I’ve been musing something about services ( yes my brain did hurt a little). These are some thoughts out loud (written) and no semblance of a plan of how to manage this.
We’re told that the NHS is a 24 hour, 7 day a week service. But that’s not true for a lot of it. Community services both physical and mental health tend to be Mon-Fri 9-5. GPs are similar with walk in centres sometimes covering weekends.
There’s been a lot of media
flimflam controversy coverage on the NHS for the past couple of weeks or so. We’re told that A&E is at breaking point, more money has been promised (AGAIN) to mental health services and GPs have been told they need to work 7 days a week.
Now let’s examine that last one. I don’t think it’s a bad idea. I’d also be happy (though I’m sure a lot of people wouldn’t be) if community resources stayed open at the weekends. I will put a disclaimer here: I think our GP colleagues are doing a fantastic job, they get a lot of stick for the service they provide sometimes but there is always a way to improve.
I can talk of my experience in a Community Mental Health Team (CMHT). I’ll use CMHT as my framework of 9-5 services. CMHT is another underfunded, under appreciated, under pressure teams working hard with the resources they have. They too do fantastic work. But when it was coming up to the weekend, things would start becoming busier due to service users becoming anxious about how to cope over the weekend, wanting to ask questions that they needed answering before everyone ran out the door at 5pm. Whether consciously or unconsciously they knew part of their support network wasn’t there for the weekend. Then they get distressed and worried and if they’re unwell, or believe they’re in danger they’ll refer to their care plan; in which it will say that if they are distressed call 999, the out of hours team or go to an overloaded A&E in distress to be seen by the RAID (or MH liaison team). Then comes the flood of calls that come Monday morning, probably filling care co-ordinators with dread about what happened over the weekend and Monday is sometimes spent dealing with this fallout.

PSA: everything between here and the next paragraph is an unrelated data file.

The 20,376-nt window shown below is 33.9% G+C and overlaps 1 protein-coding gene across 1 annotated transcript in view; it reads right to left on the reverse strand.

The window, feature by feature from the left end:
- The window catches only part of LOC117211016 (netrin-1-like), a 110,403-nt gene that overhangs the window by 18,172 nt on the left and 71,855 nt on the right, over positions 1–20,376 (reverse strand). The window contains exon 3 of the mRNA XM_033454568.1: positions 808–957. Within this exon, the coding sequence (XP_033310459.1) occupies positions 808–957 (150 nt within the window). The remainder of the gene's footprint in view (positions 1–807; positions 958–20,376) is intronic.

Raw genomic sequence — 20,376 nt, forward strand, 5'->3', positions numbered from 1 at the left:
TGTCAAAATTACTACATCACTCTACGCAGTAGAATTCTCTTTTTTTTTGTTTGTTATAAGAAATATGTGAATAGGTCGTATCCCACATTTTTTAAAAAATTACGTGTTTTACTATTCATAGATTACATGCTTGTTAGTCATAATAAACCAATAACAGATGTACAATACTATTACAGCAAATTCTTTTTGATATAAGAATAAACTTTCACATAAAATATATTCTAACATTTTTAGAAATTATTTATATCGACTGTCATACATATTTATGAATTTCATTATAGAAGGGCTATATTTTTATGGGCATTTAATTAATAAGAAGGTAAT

Should it be this way? Could those 5 days they work be rota’d over the full 7 days. But if someone familiar who knows you, your history can talk to you about concerns or if there are visits booked over the weekend? If there is a relapse then referral to the Home Treatment Team can be made or an admission directly to a ward could be enacted missing the anxiety and distress of having to attend A&E and discuss your entire history with a person you don’t know…several times. Surely this will be better than the current model. It’d mean some big changes but if it’s in our patient’s interest surely this is better than wringing our hands saying something must be done.
This can be applied for GPs too I believe. Those not under secondary MH services, or physical health complaints that could easily be dealt with at GP level rather than no contact, and be easily reassured or correctly signposted to A&E or onward referrals made. Rather than the worried well turning up at A&E at a weekend because it’s the only thing they know to do and know they will at least be heard by someone caring and compassionate.
Even so this is not a fix to a system that is under so much pressure.
Better Smarter Different people from me, who can see the bigger picture need to look at this. Is the NHS fundamentally broken? Staggering from problem to problem, being patched up, short term interventions which often end up back where we start. Is it beyond fixing? I’m not sure yet but what the NHS needs a change at it’s very core. Throughout my health care education, governments have tried to implement changes in it’s structure. To my mind this is inconsequential. Cooking up changes off the top of their heads like May’s call for the 7 day GP ( I didn’t say it was a baaaad idea..).
This isn’t a political football to be played with. Those concerned need to sit down and really think about what the NHS needs to be and come up wth a plan of action…that isn’t going to change again in the time it takes for the next election to come around and then to change the direction yet again.